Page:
Although we do not know the occasion for which Rogier wrote the Missa Inclita stirps Jesse, it was composed no later than 1591, when the court copyist, Isaac Bertout, listed it among the works by Rogier that he had copied ‘en forma grande, notas cuadrades, son viente y ocho pliegos’ (in large format, square notes, 28 pages). In 1594, the same copyist was paid 54 reales for ‘Una misa a cuatro vozes en forma grande, Phelipus Secundus Rex Hispaniae, en forma grande, de Phelipe Rogier’ (a mass for four voices in large format, [entitled] Philip II King of Spain, in large format, by Philippe Rogier—‘En forma grande’ (written twice) may refer to the large choirbooks which were placed on a central music desk and shared by the singers: some as large as 48 x 30 inches (closed) and weighing 35-40 lbs).
Unlike the Missa Inclita stirps Jesse, Rogier’s Missa Philippus Secundus Rex Hispaniae uses melodic material not from a pre-existing work, but from a musical cypher turned into a cantus firmus. The Mass is based on notes derived from the solmisation syllables of the vowels in the King’s title, Philippus Secundus Rex Hispaniae.
Sometimes referred to as a soggetto cavato (an abbreviation of soggetto cavato dalle vocali di queste parole—a melody created from the vowels of these words), the earliest and best-known example of this technique is Josquin’s Missa Hercules Dux Ferrariae, composed for Duke Ercole d’Este I of Ferrara in the 1480s or early 1500s. Another example, somewhat nearer home, was Bartolome de Escobedo’s Missa Philippus Rex Hispaniae, also addressed to King Philip II of Spain, and thought to date from the mid-1550s. Both of these settings cloak their dedicatory melodies with complex structures and musical devices, and it is very likely that Rogier would have known both works. Whether Rogier’s Mass was ever used liturgically, King Philip was pleased enough with it to support its publication: it is the first work in the Missae Sex of 1598.
Rogier uses his musical cypher in cantus firmus fashion, repeating it no fewer than 29 times in the course of the mass, presenting it in long notes in the tenor part. He favours groups of three repetitions per movement or section, often using a higher pitch for each occurrence. This effectively limits Rogier to composing for just three moving parts, but his music nevertheless displays enormous variety of texture and pace. Perhaps reflecting Josquin’s contrapuntal expertise, Rogier also uses his melody in reverse (a technique known as cancrizans or retrograde), and employs augmentation and diminution (making the note lengths longer or shorter), for example in the Hosanna in excelsis; he also follows a well-established precedent by adding two extra voices to the texture in the Agnus Dei.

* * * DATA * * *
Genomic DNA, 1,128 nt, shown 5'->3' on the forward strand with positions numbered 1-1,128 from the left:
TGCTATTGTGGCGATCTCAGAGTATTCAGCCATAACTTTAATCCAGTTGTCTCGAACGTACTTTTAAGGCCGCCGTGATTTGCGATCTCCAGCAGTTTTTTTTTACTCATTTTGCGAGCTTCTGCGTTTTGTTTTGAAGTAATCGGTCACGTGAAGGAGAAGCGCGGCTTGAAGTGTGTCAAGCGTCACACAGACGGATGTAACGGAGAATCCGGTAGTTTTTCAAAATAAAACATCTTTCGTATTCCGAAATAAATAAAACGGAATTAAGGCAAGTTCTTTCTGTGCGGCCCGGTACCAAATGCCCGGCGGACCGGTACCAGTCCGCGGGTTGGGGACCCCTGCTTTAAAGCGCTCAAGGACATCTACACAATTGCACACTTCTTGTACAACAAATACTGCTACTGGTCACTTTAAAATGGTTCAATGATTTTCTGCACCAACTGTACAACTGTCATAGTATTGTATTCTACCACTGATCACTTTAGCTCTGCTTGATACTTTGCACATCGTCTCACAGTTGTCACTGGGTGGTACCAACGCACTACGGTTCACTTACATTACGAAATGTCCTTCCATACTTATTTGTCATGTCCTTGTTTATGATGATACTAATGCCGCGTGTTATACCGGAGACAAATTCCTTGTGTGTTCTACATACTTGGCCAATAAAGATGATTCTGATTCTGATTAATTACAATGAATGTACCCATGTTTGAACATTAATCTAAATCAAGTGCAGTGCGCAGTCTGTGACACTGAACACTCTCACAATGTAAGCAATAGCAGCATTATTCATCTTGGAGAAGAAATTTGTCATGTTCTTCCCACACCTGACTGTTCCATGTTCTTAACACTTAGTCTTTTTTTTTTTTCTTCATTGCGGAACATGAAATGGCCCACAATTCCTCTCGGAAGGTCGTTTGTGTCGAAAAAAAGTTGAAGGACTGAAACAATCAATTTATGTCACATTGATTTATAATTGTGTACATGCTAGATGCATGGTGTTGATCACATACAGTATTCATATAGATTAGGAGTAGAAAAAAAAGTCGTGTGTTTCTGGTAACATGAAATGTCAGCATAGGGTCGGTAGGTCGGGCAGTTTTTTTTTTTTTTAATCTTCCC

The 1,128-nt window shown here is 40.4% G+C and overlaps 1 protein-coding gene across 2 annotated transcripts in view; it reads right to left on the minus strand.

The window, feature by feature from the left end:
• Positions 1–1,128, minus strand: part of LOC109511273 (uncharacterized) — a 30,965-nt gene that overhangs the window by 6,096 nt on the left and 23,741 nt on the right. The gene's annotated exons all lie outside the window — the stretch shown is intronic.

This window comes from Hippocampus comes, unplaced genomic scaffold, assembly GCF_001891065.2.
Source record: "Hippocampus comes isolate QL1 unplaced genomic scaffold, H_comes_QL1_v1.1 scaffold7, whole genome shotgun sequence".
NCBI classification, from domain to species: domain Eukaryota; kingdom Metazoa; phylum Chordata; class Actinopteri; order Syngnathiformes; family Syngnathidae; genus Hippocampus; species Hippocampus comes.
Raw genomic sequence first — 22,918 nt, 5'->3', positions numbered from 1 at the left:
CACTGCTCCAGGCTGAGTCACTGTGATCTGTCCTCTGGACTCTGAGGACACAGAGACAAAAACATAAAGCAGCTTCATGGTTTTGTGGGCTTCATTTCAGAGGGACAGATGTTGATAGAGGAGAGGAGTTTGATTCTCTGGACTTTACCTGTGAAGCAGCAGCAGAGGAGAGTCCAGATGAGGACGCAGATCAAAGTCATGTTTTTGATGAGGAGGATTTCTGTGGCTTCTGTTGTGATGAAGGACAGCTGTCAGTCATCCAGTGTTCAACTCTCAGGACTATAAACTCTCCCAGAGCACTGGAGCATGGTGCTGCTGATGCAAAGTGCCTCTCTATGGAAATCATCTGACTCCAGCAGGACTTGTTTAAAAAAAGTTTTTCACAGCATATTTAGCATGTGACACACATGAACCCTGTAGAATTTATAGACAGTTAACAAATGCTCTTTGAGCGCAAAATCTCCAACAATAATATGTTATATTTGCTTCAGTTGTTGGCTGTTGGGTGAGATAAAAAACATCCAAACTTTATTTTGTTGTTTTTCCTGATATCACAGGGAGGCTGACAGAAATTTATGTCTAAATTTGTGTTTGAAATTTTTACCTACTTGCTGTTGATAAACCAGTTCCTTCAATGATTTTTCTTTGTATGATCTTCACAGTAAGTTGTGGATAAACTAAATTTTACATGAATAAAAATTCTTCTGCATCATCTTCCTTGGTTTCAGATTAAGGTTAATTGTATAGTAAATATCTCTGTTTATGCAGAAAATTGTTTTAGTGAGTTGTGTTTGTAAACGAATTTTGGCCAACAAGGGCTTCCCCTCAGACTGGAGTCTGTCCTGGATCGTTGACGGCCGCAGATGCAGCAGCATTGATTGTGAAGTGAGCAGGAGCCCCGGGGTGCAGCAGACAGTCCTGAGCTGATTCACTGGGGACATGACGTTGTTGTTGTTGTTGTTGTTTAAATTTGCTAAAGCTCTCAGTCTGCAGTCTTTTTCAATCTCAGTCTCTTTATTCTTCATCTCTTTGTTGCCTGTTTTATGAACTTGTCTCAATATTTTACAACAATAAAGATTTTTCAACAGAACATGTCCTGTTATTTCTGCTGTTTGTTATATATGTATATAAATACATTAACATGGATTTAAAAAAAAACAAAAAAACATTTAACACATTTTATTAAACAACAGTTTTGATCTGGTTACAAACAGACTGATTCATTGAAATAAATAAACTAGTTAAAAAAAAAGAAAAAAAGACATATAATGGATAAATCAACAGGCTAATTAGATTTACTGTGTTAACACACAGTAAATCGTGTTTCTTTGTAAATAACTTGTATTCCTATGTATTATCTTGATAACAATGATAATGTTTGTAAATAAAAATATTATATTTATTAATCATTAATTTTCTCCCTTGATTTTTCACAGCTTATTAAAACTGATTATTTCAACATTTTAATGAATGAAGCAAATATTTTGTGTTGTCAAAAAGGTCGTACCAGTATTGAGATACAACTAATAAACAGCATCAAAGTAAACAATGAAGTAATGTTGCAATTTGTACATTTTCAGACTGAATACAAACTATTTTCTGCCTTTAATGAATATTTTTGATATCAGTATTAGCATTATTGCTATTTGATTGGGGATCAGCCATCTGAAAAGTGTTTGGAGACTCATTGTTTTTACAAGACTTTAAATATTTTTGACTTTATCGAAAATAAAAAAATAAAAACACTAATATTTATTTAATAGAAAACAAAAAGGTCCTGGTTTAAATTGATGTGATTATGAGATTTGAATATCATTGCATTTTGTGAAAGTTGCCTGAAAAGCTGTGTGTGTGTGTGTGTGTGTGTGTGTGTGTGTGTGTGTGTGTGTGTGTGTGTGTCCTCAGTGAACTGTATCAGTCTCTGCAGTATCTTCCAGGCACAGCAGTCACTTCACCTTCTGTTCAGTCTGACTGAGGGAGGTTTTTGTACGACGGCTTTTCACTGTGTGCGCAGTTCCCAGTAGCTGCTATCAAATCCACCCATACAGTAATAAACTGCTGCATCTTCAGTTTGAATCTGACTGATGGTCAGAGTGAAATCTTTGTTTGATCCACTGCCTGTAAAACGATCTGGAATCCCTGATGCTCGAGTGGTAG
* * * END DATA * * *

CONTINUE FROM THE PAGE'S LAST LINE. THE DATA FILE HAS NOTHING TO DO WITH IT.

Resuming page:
Unlike Josquin (and Escobedo), Rogier does not use the text of the Ordinary of the Mass for his cantus firmus part. Except in the Benedictus, he retains the dedicatory ‘Philippus Secundus’ text throughout, even when the notes are sung in retrograde order. Rogier was fond of developing motivic ideas, often in sequential passages, and the soggetto cavato provided him with a wealth of material. Rising scalar passages from the soggetto and short musical patterns, such as the descending countersubject heard at the start of the mass, blossom into significance at intervals throughout the work. A particularly exciting climax builds at the end of the Credo, with pairs of voices dancing in duple time round the final statement of the theme, which is heard in long, triple-time notes.
In contrast with the more forward-looking polychoral works featured in Magnificat’s previous album of music by Rogier, all the works performed here make reference to compositional techniques established by previous generations. There are surely echoes of Josquin in the soggetto of Missa Philippus Secundus Rex Hispaniae, and Rogier pays homage to Clemens and the Franco-Flemish style of the mid-16th century in Missa Inclita stirps Jesse. In his six-part motet Da pacem, Domine (heard here in an instrumental performance), Rogier makes use of a traditional plainchant melody as a cantus firmus. A further connection is found in music by the distinguished organist and composer, Antonio de Cabezón (1510-1566), employed by Queen Isabella, Philip II’s mother, and after her death, by Philip himself. Two pieces of organ music by Cabezón are included on this recording: one, following the theme of cantus firmus treatments, is an elaborate solo based on the Marian hymn Ave maris stella, while the other continues the connection with Clemens. It is entitled Cancion francesa glosada (‘ornamented’), and its model is the chanson by Clemens Jamais en ce monde n’auray regret, published in Le huitiesme livre de chansons à quatre parties (Antwerp, 1545).
Philip Cave © 2011